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Although the Void was not as aesthetically pleasing as the Moat, a loud and crisp sound system and a killer line up made it every bit as impressive. Ostgut Ton favourite Virginia performed an absolutely flawless electropop set, ably assisted by Steffi and Dexter. Her energy and aura is always impressive and it was refreshing to see how well a live electronic set with vocals can be done. Soichi Terada’s live sets have been gaining recognition and appreciation over the previous few months and it is not difficult to see why. Terada’s music manages to seamlessly fuse Asian pop and American house music resulting in a sound that transports the listener into a 1980s video game. This, coupled with his infectious smile and energy that sees him smash a solo fit for Slash on his microphone air guitar, makes his set one of the most enjoyable of the whole festival. Hunee and Rush Hour boss Antal follow, ensuring that the impeccable standards never slip and the pair close the Void with brilliant disco and funk from every corner of the world.

The Clearing is the festival’s main stage and played host to the one truly unmissable set of the week. Larry Heard aka Mr Finger’s set had been hyped as a special and seminal event, being the deep-house originator’s first live set in over 20 years. The obvious danger of such anticipation is that it will lead to overselling and ultimate anti-climax, yet Heard mesmerised the crowd throughout the whole set and there was a momentous feeling the whole time he was onstage. When Heard was joined by Mr White, who sang on the original project, the two played off each other brilliantly. The obvious highlight of the set was ‘Can you feel it’ which was teased at several points throughout the set under different guises, but the final version played was most akin to the released version and sent the crowd absolutely ecstatic. Dimensions favourite Motor City Drum Ensemble, after his brilliant set in 2015, was handed the role of closing the Clearing on Sunday night/ Monday morning. MCDE is one of the most coveted DJs around at the moment and manages to keep the crowd enthralled whilst exploring the darkest depths of his record bag. An interesting string based cover of Sister Sledge “She’s the Greatest Dancer” and MCDE’s own homage to Mr Fingers in the form of “Sun Can’t Compare” were two personal highlights of this set but the real standout was the crowd and the general atmosphere that had been present for the whole week but was absolutely palpable in the festival’s closing set.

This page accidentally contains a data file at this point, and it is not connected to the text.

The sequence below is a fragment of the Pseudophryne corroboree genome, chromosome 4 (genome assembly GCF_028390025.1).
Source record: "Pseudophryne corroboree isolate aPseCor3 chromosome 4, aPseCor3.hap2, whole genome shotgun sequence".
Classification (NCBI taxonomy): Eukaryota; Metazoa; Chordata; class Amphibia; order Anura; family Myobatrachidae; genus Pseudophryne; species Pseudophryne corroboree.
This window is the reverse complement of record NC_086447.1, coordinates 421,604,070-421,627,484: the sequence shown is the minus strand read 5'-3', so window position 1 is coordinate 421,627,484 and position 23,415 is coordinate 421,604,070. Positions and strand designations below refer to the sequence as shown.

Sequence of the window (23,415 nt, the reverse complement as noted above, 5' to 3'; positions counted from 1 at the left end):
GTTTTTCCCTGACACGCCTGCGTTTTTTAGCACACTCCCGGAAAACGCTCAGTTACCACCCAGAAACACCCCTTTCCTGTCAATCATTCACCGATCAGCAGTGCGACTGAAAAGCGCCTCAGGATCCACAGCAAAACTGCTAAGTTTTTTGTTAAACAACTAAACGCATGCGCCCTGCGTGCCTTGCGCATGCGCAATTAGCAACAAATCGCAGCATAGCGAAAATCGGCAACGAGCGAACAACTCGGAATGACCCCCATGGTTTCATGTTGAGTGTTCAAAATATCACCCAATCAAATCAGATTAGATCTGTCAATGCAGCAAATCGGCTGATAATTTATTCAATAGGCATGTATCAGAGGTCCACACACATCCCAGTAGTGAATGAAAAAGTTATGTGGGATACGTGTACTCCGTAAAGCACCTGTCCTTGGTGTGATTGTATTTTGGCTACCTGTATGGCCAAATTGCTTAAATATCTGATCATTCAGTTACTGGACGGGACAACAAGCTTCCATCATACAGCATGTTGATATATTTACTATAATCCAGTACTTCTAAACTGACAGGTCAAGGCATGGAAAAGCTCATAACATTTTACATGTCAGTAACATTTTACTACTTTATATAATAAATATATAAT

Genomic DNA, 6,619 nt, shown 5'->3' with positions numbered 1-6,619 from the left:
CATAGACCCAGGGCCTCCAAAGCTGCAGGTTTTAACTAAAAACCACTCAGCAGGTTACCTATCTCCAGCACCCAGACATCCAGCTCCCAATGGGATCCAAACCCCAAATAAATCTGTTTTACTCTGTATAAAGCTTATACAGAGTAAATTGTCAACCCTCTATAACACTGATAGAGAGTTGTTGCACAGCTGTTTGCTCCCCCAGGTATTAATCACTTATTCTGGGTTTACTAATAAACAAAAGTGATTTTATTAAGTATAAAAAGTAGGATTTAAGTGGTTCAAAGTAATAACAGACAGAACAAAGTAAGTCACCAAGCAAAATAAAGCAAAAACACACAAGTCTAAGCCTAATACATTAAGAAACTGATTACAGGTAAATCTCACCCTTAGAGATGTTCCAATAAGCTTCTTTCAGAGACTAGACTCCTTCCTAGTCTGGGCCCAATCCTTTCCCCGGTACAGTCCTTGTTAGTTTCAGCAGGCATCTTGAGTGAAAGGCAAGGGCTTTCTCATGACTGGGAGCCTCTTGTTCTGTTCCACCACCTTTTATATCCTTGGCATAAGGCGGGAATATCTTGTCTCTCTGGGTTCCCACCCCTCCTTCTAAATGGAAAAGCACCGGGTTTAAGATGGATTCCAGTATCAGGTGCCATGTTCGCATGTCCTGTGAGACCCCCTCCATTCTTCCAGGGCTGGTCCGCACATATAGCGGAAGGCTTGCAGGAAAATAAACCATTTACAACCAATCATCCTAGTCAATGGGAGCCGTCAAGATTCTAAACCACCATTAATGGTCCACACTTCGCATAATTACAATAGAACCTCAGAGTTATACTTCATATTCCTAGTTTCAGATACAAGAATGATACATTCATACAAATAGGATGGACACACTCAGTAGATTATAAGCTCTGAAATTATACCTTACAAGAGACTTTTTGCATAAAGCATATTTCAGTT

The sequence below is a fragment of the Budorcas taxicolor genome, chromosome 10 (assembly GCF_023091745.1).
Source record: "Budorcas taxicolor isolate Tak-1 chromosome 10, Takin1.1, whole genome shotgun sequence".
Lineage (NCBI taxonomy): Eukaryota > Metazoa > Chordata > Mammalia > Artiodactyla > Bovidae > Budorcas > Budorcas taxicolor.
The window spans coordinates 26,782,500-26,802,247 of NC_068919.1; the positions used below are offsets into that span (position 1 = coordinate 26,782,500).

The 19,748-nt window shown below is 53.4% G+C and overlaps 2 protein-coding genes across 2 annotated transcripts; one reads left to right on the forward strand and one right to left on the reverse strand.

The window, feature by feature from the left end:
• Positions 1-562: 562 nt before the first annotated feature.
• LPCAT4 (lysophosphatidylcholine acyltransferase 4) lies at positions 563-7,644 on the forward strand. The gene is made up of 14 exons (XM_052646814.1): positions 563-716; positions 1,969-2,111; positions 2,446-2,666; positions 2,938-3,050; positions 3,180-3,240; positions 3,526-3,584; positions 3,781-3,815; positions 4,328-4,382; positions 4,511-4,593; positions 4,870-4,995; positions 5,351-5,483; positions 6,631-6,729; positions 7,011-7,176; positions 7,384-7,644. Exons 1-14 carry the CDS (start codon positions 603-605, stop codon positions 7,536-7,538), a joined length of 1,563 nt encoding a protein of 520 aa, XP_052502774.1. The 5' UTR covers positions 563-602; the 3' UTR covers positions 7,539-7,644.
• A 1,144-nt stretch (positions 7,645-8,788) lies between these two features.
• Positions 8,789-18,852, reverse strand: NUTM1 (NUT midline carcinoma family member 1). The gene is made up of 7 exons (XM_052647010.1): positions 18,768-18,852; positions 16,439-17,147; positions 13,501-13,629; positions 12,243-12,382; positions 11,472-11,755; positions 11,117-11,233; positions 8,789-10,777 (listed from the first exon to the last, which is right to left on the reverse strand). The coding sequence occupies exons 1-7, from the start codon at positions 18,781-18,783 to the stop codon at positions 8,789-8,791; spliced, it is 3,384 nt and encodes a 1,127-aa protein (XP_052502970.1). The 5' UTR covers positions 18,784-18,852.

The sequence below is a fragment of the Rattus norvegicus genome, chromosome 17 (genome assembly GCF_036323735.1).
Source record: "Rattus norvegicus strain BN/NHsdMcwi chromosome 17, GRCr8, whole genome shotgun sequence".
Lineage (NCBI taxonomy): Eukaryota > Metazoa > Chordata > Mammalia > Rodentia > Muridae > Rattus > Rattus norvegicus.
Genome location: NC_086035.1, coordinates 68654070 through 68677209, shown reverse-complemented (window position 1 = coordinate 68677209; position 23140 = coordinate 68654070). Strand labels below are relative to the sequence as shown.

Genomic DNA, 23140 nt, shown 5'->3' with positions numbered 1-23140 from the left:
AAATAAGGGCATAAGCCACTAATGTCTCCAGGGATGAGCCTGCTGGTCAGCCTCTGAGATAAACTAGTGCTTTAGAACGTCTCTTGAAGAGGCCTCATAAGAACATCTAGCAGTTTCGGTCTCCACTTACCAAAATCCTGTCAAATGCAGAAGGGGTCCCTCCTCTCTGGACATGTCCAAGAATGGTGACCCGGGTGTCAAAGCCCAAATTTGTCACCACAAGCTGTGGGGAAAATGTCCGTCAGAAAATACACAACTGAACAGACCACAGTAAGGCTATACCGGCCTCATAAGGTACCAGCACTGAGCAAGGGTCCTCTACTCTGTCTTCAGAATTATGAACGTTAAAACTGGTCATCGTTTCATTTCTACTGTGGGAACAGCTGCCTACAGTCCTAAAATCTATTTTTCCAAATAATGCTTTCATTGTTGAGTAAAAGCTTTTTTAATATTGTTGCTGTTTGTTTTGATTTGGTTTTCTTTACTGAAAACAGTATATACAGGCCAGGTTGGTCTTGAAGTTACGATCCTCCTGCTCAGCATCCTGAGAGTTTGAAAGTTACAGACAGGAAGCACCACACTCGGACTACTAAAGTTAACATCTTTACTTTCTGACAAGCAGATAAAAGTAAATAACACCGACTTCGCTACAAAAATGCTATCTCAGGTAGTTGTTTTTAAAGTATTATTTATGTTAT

Overall, there are not enough superlatives in the dictionary to describe this festival. The setting, the production, the line-up and the sound are all absolutely phenomenal. However what sets this festival apart is the people who attend and it is important that in the coming years the organisers work hard to maintain this atmosphere and don’t allow Dimensions to become just another Croatian festival because it is so much more than that.